Friday, June 30, 2023

FlightSimExpo 2023 Houston

Back from Houston and mostly recovered from jet lag, here is a recap of the fruitful and enriching GeoFS participation to FSExpo 2023.

I started to believe this would be a crazy week-end when I was idly looking through the window of the KLM A330 that was bringing me to HIA, somewhere between Arkansas and Tennessee, and I spotted what I first thought was an eagle, just to realize that those do not fly at FL370 and to finally accept that, yes, it was one of the twenty existing Northrop Grumman B-2 Spirit Stealth Bomber that just crossed our path a few thousand feet below us. By the time I took my phone, I could only take this distant picture of it. Funnily, when I later asked the pilots if they saw the bomber, they just said "nope". I guess these things do not trigger TCAS alerts nor carry ADS-B transponders.

A short 22 hours trip door to door later, I could share a beer with a 737 pilot from Southwest at my hotel's bar before taking some sleep for the first time in about a day and a half and getting ready for next day's work.

For the second attendance to the event, GeoFS had a double booth that gave loads of space to setup two demo stations. The problem is to get the whole booth setup from Europe to the US. I know I could ship some of it but I like the idea (and do a lot of jokes about it) to fit my whole booth within my 23kg checked-in luggage. (OK, the laptops are in the backpack)

before / after

I usually rely on projectors for their compacity but the foldable screens are always crumpled on arrival. Also, small projectors and big screens end up being too dimmed for the bright exhibition halls.

So, this year, after months of searching for the right materials, 5 prototypes and a 3D modelisation to preview the result, I came up with a novel idea to have two big 45 inch rear projection screens that I could roll up and fit in the suitcase.

from prototypes to exhibition booth

The Friday was spent putting the booth together where I was relieved to see that these projected displays worked out really well. So well in fact that they created a new problem: everybody stopped to ask about the screens and forgot that I was there for the software.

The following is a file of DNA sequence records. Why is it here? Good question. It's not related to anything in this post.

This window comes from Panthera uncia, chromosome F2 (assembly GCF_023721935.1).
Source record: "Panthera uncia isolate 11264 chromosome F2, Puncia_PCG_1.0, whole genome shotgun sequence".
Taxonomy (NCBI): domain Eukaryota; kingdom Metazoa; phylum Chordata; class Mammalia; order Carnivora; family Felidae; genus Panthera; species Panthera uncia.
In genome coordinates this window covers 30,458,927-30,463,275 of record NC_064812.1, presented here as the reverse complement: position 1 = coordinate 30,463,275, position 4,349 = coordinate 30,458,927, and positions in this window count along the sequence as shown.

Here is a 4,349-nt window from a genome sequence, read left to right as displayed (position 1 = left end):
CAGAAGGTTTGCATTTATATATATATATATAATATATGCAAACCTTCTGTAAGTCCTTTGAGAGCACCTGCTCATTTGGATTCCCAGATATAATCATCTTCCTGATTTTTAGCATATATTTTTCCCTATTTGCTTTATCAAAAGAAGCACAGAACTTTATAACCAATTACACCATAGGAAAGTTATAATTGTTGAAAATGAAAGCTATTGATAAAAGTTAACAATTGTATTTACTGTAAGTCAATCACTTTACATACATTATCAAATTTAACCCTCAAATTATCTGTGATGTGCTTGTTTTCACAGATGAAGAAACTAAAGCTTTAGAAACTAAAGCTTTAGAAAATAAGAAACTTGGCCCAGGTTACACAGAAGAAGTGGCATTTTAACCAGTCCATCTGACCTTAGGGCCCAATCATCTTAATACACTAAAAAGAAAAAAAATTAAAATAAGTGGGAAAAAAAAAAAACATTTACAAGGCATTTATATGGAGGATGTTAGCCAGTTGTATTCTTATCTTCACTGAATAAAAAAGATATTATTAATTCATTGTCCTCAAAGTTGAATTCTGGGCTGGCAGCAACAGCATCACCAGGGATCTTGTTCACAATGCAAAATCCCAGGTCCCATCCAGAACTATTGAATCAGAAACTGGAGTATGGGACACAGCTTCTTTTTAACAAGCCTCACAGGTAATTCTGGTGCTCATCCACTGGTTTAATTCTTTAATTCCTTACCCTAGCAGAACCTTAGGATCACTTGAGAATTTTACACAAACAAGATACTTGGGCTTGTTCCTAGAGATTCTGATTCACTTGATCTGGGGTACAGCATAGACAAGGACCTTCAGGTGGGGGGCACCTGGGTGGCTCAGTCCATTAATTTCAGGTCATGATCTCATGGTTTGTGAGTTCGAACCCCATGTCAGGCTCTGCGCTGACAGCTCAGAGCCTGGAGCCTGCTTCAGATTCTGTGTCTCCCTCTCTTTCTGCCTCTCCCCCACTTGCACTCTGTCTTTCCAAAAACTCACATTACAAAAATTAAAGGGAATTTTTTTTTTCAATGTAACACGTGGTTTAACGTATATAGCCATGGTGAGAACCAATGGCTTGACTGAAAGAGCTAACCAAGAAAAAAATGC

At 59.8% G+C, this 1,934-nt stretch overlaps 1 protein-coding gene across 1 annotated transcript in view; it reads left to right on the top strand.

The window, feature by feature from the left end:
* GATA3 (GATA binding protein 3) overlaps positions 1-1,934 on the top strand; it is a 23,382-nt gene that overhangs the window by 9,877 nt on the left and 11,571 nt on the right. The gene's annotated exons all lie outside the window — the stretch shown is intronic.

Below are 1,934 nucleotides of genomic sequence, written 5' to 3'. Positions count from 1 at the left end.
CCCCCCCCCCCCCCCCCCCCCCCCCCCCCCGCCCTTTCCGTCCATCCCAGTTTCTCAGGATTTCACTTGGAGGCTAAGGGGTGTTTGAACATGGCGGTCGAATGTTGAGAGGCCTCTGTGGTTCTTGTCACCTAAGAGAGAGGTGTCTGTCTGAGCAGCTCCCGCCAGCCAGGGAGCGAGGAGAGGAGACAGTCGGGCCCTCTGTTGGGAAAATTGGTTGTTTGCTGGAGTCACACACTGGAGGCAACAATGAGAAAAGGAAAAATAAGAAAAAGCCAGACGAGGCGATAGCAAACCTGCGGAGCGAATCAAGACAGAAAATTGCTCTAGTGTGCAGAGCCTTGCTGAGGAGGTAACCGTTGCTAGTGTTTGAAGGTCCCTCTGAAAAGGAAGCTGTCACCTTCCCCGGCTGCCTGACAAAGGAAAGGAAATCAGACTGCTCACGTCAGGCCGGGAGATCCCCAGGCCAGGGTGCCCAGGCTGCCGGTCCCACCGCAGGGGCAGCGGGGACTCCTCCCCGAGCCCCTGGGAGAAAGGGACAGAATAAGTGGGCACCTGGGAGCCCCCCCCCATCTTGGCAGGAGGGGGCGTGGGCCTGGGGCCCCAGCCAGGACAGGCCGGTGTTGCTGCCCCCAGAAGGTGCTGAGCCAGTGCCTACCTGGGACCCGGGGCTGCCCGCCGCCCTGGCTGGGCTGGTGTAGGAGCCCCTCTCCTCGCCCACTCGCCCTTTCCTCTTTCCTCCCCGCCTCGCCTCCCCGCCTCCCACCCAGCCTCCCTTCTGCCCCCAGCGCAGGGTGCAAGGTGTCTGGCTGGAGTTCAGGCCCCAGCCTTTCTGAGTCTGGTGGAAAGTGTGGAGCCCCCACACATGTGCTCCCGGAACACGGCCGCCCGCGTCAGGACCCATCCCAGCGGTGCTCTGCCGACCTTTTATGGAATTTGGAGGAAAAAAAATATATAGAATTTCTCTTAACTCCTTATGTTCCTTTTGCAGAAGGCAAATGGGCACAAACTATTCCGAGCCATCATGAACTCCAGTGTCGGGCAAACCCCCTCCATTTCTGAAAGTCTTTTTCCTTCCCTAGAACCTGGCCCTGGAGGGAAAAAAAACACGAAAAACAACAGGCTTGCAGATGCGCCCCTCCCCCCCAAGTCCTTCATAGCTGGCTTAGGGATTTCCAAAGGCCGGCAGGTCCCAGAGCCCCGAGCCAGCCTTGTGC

So after having explained the conception of these to literally every single visitor, I could tell them more about GeoFS. They came for the screen, they stayed for the sim!

The booth next to my favorite aircraft (Douglas DC-3)
The general first reaction is to wonder what simulator this is: these events tend to be saturated with the few big players in the market and people are surprised by new software that is unknown to them.

Visitors are usually impressed with the result and performance that comes out of a web browser based simulator. 

Then they grab the stick and start to appreciate the accuracy of the flight model, the quality of the environment and the rich collection of 30+ available aircraft. 

Finally, they really are baffled by the fact that the whole world is available to fly in, with multiplayer, radio navigation, real time weather, etc.

Now, I was the one surprised by the number of visitors telling me they knew and have been flying GeoFS at some point. Some for years, other have moved on to more sophisticated sims but most keep good memories of it and this is really gratifying.

Everybody quickly understands where GeoFS fills in a gap in the software offering for an easy to access and simple to understand alternative to the bigger platforms while maintaining a satisfying experience in terms of rendering and handling.

Some of the feedback also confirmed the trend of interest from education professionals. Several teachers, who attended, really liked the idea of having an easy to deploy and simple to operate, web based flight simulator they could use to bring an introduction to aviation to their students. I could share with them the feedback already gathered from other schools and from Aerobility's experience when it comes to training using GeoFS. I also put forward the newly deployed GeoFS PRO platform that brings a dedicated infrastructure and extra features such as controls sharing to GeoFS institutional users.

Across these hectic two days and among many interesting and interested attendees, the GeoFS booth received the visits of a YouTube celebrity whose name ends in 001, a few GeoFS fans and event organizers, a duo of representatives from the biggest flight simulator software around, an enthusiastic French speaking Vietnamese from SoCal, a retired 737 pilot, a sea plane pilot, a hot air balloon pilot, some friendly competitors, a Twitch streamer in red shirt disguise whose name starts with Sky, a book writer, some lost tourists and a few cadets from the Lone Star Squadron.

After wrapping up the show and the booth and paying an obligatory visit to the Space Center Houston, I flew an uneventful flight without any bomber encounter back to Europe.

I want to thank the FSA/FSExpo team for the excellent organization. They did a great job and surpassed all the previous editions in terms of attendance. The seminars and presentations are now available online at

I also want to thank the FSElite team for featuring GeoFS in a brilliant 4 pages interview in the fourth issue of their magazine, especially edited for the event.

Can't wait for next year's edition!